Turbot (Scopthalmus maximus): Baits, Tackle and Fishing Method Tips
The turbot (Scopthalmus maximus) is one of the largest of the flatfishes. Its body is roughly diamond-shaped, scaleless, and covered with blunt, bony tubercles. The upper surface is a mottled and speckled brown, the underside white. The lateral line arches over the pectoral fins.
Turbot are found mainly around the south and west coasts, where they inhabit waters around banks, feeding on the fish which move across the shallow parts. There are several such banks along the south coast of England, the most notable being the Skerries off Dartmouth, the Shambles off Weymouth, and the Vame off Folkestone.
Undoubtedly the best bait of all is a live sand-eel, a favourite delicacy of the turbot. At low water when you can usually see the bottom, great shoals of these eels can often be seen on the tops of the banks. It is well worthwhile having a string of feathers with you. If they are jiggled up and down, it is often possible to hook a few eels, which will almost certainly attract the turbot once the tide begins to flow. The feathers must only be moved up and down a very short distance to get the eels, which, attracted by the bright colours, mill around the lures. Most of them will usually be foul-hooked, as the hooks are too large for them to take properly.
If live sand-eels are not available, the next best bait is mackerel or, if freshly caught, herring. Cut a long sliver of flesh from the belly and thread it on the hook so as to make it look like a sand-eel when placed in the water.
Tackle should consist of a medium-sized boat rod, a reel with capacity for about 135 m (150 yds) of line up to 12 kg (251b) b.s., a running boom with weight according to the strength of the tide, and a 3.6 m (4 yd) nylon trace. Hook size should be 4/0.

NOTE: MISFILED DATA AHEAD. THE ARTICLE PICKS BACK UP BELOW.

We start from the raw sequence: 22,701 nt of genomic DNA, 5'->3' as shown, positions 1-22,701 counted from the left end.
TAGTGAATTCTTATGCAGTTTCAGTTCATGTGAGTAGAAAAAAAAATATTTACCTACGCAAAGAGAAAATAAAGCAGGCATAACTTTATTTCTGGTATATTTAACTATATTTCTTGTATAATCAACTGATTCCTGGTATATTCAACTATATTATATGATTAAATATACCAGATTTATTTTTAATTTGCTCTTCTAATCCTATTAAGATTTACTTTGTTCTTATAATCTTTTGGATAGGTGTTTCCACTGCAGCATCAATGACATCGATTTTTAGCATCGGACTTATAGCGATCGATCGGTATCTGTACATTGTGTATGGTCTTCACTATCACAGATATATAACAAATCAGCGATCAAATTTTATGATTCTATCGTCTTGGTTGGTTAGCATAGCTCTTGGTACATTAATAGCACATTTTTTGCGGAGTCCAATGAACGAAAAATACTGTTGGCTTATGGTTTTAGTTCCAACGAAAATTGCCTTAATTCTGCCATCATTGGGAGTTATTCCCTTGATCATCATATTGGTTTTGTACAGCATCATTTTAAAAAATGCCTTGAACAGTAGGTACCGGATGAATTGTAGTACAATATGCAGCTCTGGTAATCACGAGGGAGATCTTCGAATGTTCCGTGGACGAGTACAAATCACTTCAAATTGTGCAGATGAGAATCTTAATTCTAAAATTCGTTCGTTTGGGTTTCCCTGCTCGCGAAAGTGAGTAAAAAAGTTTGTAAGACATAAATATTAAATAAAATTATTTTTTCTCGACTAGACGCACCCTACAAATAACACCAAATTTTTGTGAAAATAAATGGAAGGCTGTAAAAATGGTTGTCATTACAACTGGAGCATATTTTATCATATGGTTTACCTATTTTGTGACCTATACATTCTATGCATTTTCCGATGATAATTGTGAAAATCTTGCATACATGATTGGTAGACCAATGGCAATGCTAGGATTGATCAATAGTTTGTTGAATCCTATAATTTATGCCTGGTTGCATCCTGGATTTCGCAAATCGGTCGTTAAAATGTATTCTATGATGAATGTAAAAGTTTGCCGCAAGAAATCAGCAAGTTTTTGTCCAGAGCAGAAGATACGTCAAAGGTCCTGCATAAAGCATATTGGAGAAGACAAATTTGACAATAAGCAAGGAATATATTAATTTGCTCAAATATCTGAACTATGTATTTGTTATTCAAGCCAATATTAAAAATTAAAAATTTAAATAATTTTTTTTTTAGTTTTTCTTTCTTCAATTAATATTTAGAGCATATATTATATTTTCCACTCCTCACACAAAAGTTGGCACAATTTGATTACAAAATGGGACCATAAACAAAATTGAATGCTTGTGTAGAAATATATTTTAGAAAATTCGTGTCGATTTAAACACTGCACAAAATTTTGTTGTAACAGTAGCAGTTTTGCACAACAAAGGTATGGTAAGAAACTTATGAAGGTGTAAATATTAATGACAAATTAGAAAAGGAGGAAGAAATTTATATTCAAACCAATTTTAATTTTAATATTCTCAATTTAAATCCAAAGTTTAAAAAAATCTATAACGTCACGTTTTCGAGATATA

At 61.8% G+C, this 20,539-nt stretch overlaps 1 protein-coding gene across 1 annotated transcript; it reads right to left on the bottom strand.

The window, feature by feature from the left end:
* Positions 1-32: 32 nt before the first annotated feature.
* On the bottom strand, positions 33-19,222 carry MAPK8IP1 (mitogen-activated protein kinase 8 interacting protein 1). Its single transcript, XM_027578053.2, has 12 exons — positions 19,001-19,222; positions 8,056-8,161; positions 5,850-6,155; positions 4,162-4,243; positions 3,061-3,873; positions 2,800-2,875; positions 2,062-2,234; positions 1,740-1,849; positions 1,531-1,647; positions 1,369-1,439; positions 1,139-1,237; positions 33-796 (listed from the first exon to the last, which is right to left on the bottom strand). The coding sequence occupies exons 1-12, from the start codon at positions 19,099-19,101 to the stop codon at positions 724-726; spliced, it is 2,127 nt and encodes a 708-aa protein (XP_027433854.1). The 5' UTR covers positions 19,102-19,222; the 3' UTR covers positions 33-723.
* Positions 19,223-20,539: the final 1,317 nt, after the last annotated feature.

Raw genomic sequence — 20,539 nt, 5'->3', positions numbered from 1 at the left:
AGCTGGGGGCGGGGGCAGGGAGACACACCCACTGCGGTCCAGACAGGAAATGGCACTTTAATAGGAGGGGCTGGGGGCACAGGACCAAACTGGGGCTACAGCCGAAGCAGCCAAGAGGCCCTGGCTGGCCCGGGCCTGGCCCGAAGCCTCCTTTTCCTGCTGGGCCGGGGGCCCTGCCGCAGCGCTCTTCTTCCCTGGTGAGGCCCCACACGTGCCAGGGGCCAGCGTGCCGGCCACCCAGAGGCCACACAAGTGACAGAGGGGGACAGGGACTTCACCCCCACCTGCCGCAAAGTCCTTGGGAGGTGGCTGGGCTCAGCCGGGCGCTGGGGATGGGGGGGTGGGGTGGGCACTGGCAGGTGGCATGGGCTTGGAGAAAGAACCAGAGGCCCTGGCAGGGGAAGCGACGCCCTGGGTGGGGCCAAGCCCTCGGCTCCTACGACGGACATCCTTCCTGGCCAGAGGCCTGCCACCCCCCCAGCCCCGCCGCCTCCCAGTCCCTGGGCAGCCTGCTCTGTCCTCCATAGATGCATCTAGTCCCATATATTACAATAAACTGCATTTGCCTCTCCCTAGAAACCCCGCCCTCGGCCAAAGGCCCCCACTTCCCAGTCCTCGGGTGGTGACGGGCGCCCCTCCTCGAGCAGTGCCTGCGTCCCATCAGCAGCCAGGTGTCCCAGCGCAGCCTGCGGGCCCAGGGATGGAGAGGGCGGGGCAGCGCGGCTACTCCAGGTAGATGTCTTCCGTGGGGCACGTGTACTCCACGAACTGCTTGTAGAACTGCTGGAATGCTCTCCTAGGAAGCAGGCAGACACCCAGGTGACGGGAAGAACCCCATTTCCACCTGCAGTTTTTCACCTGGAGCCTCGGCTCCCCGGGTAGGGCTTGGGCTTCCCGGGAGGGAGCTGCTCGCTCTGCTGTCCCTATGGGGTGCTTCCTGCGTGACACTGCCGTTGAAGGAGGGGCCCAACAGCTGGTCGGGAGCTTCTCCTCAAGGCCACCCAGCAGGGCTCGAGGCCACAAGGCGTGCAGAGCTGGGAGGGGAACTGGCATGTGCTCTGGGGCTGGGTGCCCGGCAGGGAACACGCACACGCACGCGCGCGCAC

The best method of fishing is to anchor above a bank where it falls off into deep water. It is most important to fish the side of the bank away from the tide. Therefore during the slack-water period it will be necessary to move from one end of the bank to the other.
Turbot invariably lies at the bottom of the shelving bank and come upwards to take the bait. An ideal depth at which to anchor is the eight-to-ten fathom mark, sufficiently far on to the bank to allow your bait to run out some 45 to 72 m (50 to 80 yds) from the boat before it reaches the shelving area.
Normally the tide sweeps across the bank in a diagonal manner; it is therefore essential, when once the marks have been located, to take careful bearings at various stages of the tide, in order to know the exact location of the shelf for future fishing.
The slack-water period produces few, if any, fish. A strong flow of water is needed, as it allows the bait to work from side to side in the current.
When the bait is lowered to the bottom, allow the weight to work its way to the edge of the bank so that the trace will be flowing in the tide slightly out from the shelving face. The bait will now work in a life-like manner and should produce results if the fish are around.
Allow the turbot plenty of time to get the hook down before striking. With a big fish in a heavy tide the strain will be severe and it is essential to get a firm hook-hold well inside the fish.
It requires a good deal of patience, particularly when fishing the Varne Bank, to get the fish near enough to the boat to, for when the tide is very heavy once the fish is clear of the bank it inevitably gets swept up to the surface by the force of the current. When this occurs, it is sometimes well worthwhile letting out an extra cable on the anchor and reeling in at the same time. Then, when the fish has been boated, the boat can be hauled back to its original position.
Sometimes turbot will be seen to follow a bait through the water. They have been known to go for one on the surface. This indicates that these fish would, if given the opportunity, go for a moving bait such as a large silver spoon.
One attraction of turbot fishing is the fact that in addition: to this species, whiting,, tope, and dabs will be found on the shelving bottom, and even at slack water sport is norm-’ ally brisk.